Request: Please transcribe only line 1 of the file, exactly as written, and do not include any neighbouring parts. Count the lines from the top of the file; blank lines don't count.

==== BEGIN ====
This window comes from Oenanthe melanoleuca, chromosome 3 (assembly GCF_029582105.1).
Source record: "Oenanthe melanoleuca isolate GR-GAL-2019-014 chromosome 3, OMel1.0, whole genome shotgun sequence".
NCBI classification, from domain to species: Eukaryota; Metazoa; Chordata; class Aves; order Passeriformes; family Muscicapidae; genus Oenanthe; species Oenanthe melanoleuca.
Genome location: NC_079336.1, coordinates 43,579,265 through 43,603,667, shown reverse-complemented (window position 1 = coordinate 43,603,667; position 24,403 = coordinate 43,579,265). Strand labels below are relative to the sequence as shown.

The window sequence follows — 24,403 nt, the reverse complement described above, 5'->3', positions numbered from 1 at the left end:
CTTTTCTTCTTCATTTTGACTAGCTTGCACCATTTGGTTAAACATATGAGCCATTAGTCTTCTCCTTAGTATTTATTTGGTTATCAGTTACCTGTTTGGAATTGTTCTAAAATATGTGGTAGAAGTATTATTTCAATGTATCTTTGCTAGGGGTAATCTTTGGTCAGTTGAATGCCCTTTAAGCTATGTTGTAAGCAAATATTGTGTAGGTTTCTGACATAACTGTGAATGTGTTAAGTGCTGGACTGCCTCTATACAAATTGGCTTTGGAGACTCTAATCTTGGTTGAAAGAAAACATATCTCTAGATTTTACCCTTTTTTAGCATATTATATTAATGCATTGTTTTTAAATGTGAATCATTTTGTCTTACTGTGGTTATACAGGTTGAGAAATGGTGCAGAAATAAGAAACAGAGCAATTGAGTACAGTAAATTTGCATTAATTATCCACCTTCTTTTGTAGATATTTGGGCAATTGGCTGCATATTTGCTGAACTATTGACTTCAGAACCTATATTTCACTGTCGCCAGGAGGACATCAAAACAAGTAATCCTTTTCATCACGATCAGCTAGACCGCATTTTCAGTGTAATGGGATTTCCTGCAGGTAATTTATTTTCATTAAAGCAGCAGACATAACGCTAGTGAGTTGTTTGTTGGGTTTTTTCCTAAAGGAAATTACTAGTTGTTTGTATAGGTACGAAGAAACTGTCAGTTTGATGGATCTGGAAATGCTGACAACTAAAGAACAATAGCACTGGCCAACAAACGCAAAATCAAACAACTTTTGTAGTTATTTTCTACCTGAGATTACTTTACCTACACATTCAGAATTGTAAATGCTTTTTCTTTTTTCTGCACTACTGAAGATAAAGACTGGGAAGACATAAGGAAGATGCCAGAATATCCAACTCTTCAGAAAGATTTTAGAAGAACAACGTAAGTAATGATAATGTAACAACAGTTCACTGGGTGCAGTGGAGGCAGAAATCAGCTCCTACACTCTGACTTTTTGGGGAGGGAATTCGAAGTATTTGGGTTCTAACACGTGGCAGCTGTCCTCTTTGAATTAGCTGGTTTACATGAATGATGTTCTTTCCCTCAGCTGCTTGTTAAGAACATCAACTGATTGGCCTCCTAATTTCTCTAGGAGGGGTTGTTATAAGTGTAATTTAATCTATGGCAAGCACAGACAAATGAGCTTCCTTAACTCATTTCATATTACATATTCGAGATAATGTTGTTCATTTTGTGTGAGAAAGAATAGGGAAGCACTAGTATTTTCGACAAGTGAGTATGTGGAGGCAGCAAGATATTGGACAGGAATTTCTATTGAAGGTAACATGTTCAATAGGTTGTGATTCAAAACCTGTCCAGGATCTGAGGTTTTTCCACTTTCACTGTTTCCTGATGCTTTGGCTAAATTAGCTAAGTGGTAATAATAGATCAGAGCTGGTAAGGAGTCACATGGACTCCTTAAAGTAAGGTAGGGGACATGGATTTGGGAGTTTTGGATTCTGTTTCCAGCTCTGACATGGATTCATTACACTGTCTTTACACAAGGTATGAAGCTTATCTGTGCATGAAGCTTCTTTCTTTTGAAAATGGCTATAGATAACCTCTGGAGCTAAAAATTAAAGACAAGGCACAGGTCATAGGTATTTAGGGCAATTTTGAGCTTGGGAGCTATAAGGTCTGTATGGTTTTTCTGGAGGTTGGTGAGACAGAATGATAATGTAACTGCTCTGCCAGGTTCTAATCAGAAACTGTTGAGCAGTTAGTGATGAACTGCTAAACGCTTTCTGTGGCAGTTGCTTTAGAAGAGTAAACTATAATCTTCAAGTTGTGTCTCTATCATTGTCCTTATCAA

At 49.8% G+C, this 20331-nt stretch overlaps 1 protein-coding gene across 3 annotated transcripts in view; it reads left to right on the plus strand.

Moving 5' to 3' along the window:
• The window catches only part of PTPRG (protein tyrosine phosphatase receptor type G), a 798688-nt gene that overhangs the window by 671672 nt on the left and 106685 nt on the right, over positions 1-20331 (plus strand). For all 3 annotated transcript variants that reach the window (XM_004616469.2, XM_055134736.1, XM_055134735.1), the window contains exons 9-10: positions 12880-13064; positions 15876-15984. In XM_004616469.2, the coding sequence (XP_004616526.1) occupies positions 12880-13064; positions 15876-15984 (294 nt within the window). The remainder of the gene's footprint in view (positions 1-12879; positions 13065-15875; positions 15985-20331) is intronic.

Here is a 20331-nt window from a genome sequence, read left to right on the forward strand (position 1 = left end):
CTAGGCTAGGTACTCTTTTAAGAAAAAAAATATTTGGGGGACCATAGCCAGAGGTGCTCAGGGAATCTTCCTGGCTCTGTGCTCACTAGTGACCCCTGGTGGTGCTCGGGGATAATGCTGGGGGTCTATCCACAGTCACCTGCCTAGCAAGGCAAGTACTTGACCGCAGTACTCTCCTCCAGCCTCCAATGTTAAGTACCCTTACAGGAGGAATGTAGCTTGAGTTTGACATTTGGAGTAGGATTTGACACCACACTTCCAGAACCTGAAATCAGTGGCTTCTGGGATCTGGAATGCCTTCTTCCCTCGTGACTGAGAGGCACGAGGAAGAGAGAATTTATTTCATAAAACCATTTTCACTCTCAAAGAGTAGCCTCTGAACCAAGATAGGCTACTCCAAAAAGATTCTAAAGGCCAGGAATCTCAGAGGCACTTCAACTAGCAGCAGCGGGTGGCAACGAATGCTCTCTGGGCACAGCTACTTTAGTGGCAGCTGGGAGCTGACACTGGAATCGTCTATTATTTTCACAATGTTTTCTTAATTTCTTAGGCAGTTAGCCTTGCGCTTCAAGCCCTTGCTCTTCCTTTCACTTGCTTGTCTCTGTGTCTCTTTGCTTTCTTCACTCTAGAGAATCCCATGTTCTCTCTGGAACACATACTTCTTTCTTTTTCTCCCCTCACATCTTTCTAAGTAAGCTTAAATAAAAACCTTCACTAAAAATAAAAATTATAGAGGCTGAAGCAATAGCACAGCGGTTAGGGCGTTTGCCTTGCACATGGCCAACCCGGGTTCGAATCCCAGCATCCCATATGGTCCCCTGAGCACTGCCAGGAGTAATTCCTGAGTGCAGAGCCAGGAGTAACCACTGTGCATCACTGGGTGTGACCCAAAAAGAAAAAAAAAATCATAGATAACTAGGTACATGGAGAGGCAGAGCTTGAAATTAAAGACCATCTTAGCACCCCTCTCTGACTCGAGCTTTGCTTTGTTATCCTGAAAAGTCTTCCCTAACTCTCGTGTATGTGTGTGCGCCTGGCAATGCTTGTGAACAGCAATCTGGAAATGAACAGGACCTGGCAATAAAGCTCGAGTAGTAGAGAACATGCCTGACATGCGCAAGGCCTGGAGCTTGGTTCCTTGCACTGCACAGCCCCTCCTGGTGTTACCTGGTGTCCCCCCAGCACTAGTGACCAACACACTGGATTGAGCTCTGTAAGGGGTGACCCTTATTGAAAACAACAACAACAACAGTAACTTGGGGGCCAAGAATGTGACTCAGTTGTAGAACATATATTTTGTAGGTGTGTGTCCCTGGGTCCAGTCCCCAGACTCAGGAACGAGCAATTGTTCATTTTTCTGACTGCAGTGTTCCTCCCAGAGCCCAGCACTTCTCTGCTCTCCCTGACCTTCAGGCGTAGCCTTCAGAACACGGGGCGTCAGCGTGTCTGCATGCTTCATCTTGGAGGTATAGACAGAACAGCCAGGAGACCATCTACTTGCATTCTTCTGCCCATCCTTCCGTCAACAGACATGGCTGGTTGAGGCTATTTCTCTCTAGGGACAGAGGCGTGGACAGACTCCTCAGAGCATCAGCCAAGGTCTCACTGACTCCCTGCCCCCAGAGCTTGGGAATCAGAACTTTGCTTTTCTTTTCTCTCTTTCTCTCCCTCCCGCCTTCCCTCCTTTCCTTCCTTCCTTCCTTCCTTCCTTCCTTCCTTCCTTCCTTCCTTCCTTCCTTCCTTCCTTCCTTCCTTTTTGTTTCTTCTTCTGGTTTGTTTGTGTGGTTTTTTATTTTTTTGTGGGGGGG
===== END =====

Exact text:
This window comes from Oenanthe melanoleuca, chromosome 3 (assembly GCF_029582105.1).